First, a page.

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Pediatric upper airway conditions: Clinical practice

Pediatric upper airway conditions: Clinical practice


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USMLE® Step 2 style questions USMLE

5 questions

 A 3-year-old boy is brought to the office because of fever, and hoarseness for 2 days. His family says that he developed a sharp “barking” cough last night. Physical examination shows mild erythema of the oral mucosa, moderate chest wall retraction, and inspiratory stridor at rest. There are no other abnormalities present. Which of the following is the most appropriate next step in management? 


Content Reviewers:

Rishi Desai, MD, MPH


Sam Gillespie, BSc

The upper airways include the nasal cavity, paranasal sinuses, pharynx and larynx.

In children, the upper airways can be affected by mechanical obstruction - like in a foreign body aspiration or by a structural defect like in laryngomalacia. There can also be inflammation in these anatomic regions due to an infection.

Let’s start with foreign body aspiration, which most commonly occurs in young toddlers who get something like a small coin or a peanut, lodged in their respiratory tree.

Most of the time, the foreign body goes into the lower respiratory tract, because of gravity and because that main bronchus is a bit larger. But if it’s large and unlucky enough to get stuck in an upper, larger airway, then symptoms are more severe.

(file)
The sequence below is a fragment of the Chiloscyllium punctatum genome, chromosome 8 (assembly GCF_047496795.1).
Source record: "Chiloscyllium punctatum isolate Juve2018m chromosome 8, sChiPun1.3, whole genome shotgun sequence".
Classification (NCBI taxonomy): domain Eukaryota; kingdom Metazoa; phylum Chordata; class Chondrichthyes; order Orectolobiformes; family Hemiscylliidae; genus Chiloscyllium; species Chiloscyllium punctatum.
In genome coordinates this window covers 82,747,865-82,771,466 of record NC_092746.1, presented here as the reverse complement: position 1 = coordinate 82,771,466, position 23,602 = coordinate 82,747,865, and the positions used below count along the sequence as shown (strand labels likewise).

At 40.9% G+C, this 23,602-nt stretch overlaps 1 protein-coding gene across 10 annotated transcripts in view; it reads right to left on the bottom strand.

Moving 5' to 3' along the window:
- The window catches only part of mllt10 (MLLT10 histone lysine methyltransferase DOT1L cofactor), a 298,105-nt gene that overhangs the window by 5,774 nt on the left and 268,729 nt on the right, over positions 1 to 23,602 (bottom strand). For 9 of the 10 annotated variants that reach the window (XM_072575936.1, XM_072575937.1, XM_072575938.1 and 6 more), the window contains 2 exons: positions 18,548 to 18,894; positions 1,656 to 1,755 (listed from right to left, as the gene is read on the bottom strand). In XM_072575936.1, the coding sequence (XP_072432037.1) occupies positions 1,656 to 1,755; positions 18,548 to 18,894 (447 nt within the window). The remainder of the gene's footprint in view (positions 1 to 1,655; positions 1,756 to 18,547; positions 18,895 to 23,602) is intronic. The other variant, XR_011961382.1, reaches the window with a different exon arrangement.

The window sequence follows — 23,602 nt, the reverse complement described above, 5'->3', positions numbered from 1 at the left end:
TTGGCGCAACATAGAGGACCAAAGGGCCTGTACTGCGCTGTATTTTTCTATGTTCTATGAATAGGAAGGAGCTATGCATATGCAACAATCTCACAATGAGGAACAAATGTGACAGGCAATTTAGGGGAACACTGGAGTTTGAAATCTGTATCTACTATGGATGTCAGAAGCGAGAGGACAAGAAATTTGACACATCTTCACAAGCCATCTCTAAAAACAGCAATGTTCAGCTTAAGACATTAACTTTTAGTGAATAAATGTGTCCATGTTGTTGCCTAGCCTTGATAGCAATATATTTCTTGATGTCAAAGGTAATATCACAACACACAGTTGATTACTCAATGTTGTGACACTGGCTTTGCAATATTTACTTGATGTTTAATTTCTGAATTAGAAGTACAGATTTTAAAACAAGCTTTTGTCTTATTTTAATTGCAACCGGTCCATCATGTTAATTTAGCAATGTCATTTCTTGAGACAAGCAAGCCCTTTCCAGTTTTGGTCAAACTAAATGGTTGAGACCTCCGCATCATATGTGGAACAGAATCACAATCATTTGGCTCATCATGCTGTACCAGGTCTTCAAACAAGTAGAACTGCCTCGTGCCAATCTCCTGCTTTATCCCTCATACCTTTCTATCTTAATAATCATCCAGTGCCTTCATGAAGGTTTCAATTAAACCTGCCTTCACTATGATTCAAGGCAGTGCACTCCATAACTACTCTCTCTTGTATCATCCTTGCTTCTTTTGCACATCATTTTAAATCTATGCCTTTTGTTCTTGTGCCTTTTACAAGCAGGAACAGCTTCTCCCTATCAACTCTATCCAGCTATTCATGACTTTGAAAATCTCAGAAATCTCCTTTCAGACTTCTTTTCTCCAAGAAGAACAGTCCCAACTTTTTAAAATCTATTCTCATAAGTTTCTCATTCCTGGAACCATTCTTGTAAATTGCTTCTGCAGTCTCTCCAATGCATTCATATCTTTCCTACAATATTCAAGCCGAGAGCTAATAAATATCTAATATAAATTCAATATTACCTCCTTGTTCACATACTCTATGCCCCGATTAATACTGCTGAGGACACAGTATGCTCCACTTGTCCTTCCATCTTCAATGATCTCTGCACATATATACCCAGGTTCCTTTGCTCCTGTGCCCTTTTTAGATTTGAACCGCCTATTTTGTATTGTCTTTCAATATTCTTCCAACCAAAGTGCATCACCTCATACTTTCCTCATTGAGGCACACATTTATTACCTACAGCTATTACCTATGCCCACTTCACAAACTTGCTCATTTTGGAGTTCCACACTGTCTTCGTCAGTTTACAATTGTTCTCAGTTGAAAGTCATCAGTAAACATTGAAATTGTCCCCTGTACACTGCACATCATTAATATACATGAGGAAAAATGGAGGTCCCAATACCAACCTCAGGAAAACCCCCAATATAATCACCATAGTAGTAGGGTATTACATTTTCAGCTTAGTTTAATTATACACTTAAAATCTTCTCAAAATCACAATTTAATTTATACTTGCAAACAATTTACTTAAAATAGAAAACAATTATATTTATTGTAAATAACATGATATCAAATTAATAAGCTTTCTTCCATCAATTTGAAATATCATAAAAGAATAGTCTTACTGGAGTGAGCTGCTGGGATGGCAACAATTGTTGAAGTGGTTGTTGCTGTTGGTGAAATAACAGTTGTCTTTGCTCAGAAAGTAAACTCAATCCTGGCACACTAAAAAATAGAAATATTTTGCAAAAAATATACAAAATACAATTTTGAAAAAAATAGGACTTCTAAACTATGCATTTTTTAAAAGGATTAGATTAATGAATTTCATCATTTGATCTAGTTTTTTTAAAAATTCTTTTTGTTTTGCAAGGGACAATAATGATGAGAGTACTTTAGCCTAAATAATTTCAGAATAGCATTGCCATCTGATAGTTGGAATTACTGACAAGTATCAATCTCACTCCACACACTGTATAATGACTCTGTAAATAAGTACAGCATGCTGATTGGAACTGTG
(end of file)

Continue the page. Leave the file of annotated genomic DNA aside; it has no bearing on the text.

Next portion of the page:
Typically, if there’s a partial upper airway obstruction, children begin coughing, gagging, choking, or drooling, and on auscultation, there’s inspiratory stridor.

But, if there’s a complete obstruction, children may be unable to cough or speak and can even pass out. And in this case, we should immediately start Basic Life Saving, or BLS maneuvers to relieve obstruction.

For infants less than one year of age, five back blows are delivered, followed by five chest thrusts. And for children one year of age or older, five abdominal thrusts or Heimlich maneuver should be performed.

Okay, now, if the child is stable, then usually a chest Xray is done - and objects like coins and batteries are radiopaque, and are visible, whereas pieces of food are usually radiolucent, so don’t show up.

If an upper airway foreign body aspiration is suspected, then it’s important to do a neck radiograph.

Sometimes, there are indirect signs of obstruction, like a subglottic density or swelling.

A CT scan can also be done to confirm the suspicion.

Alternatively, the child can be taken for laryngoscopy to visualize and remove the object.

If the object gets lodged in the nose, there may be unilateral, foul- smelling rhinorrhea or epistaxis, which is nasal bleeding.

Visualization of the foreign body is usually done using a headlamp and a nasal speculum.

And then, older children are sometimes able to force the foreign body out by blowing their nose while plugging the unobstructed nostril.

In infants or young children who can’t cooperate or if this fails, positive pressure ventilation can be delivered through the mouth. This is when the parent blows a rapid, soft puff of air in their the child's mouth, while plugging the opposite nostril with their finger.

Next up, is laryngomalacia, which is a congenital abnormality of the laryngeal cartilages, where the shortened aryepiglottic folds pull the soft epiglottis into an omega shape, which obstructs airflow - like a big floppy sail in the wind. This causes inspiratory stridor, which is worse when supine.

In some cases, the obstruction can be so bad that it makes breathing difficult.

These symptoms usually develop a few weeks after birth, and peak around six months.